Joystiq E3 hands-on: Tomb Raider: Underworld

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Joystiq E3 hands-on: Tomb Raider: Underworld

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The room is stuffed with a handful of game journalists. It's dark. Drifting from the (very nice) speaker system are the sounds of ocean waves lapping against a boat. On screen, Lara Croft stands on the wooden deck wearing scuba gear. Thrifty girl that she is, it looks like Lara didn't want to spring for a wetsuit with legs in it. Apparently not worried by the deep cold of the ocean, she dives into the water. It's time for me to play Tomb Raider Underworld.
The underwater world is wide and open. Sharks are swimming nearby. One of them charges Lara, no doubt drawn in by the tasty proposition of her svelte, uncovered legs. Thankfully, Lara's packing. A few shots with a harpoon gun and the shark is dispatched. For those who don't want to kill the exotic animals (and humans) in Tomb Raider: Underworld, assistant producer Adam Phillips tells me that players can also use a tranquilizer gun. And then, there it is, the reason for this briny adventure, a stone ruin.

Naturally, the entrance to the ruin is closed. Blocked, to be more precise, by a giant gate comprised of three golden wheels, each adorned with several eye glyphs. A puzzle! The solution looks simple enough, just align the three open eye glyphs in the center. Of course, only one of the wheels has the axle needed to turn it, so I have to go find the other two. The first one is in a cave directly outside the ruin's entrance. Easy. The other one isn't as obvious.

Thankfully, Lara has a new trick to help her find them. Bringing up the pause menu, I activate a 3D map. Acting like sonar, I ping the local area and the map assembles itself around Lara. It turns out there is another cave, though it is obscured by seaweed, which explains why I couldn't see it before. I go nab the third axle and bring it back to the golden wheels, align them, and watch the ancient machinery grind the door open. It's all very spectacular.

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Inside, Lara finally finds dry land. Pulling out of the water, she emerges into a cavernous chamber with a giant doorway at the end. One problem: the doorway is blocked by a humongous Kraken. There is a large spiked platform hanging above the Kraken. That looks like it will come in handy later. There are two bridges extending to the platform from either side, holding it in place. They will have to be retracted before I can make use of it.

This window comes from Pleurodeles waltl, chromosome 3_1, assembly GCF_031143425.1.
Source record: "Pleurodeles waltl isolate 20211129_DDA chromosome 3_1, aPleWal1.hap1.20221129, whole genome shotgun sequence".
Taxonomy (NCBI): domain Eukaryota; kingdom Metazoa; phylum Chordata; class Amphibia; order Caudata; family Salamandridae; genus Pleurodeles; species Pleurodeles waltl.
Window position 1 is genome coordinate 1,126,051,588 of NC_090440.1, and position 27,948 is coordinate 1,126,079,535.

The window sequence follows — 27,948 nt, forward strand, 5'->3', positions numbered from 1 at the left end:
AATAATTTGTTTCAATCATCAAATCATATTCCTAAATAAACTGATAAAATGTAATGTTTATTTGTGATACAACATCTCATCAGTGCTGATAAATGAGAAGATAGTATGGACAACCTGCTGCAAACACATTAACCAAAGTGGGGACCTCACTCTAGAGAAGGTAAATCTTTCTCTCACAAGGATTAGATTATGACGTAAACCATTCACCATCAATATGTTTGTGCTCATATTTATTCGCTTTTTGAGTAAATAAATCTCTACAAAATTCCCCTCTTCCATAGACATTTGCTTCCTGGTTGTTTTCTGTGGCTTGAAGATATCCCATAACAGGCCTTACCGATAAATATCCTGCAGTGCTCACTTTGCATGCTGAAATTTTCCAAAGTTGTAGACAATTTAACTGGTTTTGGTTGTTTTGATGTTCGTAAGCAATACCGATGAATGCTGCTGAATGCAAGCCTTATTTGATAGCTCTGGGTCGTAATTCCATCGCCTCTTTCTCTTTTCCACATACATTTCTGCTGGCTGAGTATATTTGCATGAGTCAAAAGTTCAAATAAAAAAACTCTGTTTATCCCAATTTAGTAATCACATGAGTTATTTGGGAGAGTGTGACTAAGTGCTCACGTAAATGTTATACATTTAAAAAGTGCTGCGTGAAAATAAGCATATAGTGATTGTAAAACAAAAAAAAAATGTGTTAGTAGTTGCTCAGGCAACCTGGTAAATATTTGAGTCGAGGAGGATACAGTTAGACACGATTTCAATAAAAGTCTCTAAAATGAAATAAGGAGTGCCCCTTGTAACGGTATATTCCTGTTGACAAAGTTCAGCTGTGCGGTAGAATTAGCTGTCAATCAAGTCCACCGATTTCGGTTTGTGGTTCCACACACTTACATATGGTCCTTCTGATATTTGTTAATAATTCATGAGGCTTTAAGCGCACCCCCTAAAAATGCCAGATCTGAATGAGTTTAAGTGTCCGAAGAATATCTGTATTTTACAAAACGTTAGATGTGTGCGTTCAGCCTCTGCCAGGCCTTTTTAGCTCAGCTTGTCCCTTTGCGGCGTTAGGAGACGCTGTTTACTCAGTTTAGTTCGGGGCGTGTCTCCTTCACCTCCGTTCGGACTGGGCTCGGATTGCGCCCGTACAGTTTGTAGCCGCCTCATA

Assistant producer Adam Phillips explains that each level in Tomb Raider: Underworld contains one large, overarching puzzle that is composed of several smaller puzzles. The small puzzles can be solved in any order, giving the game a certain degree of non-linearity. In this case I have to decide which bridge I want to retract first. I opt for the right one.

I start climbing a stone wall, making my way to the top of the chamber. I direct Lara to some hanging stalactites and leap to grab one. The leap to the next stalactite misses by a mile, sending Lara sprawling to the chamber floor. I expected Lara to more or less home in on the next one, but no. No matter though, as I find another entrance to the gear chamber that works the right bridge. Phillips explains that there are multiple routes to the puzzles in Tomb Raider: Underworld. Oh, good.

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He also takes a moment to explain that Lara grows progressively dirtier as she gallivants about in the game's eponymous tombs. This is plainly evident as Lara's legs, arms, and face are streaked with dirt and grit. So yeah, um, Lara gets dirty now.

Anyway, I was solving a puzzle. The Kraken, it turns out, is strangling the machinery that runs the bridges, so I whip out the magnetic grapple to pull out a support ring in a stone column. The column tumbles, crushing the Kraken's tentacle, forcing it to withdraw. I set the gears in motion and make my way to the other gear chamber.

Before arriving at the gear chamber, the Kraken assaults Lara with whip of its tentacle. At this point, Lara's "adrenaline" kicks in, which slows down the gameplay, allowing players to focus on the action and make a quick decision. Phillips explains that this is a way to implement the fast thinking gameplay of a quick time event that still keeps control in the hands of the player. A deft leap and the tentacle misses Lara's legs by inches and subsequently destroys the platform I was standing on. Once in the opposite gear chamber, I solve a similar puzzle and am finally free to release the spiky platform and drop it on the Kraken.

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Of course, once Lara flips the switch, the Kraken decides it would rather live and gums up the platform's counterweight chains with its tentacles. No matter, as Lara is capable of taking out the chains with her trusty pistols. The platform crashes down on the Kraken, crushing it and clearing the way forward. On that climactic note, my demo is over.

Improving on and adding to the already solid foundation in Tomb Raider: Legend, Underworld looks to be another great entry in the recently revitalized franchise. Look for it on 360, PS3, PC, Wii, PS2 and DS starting November. 18.
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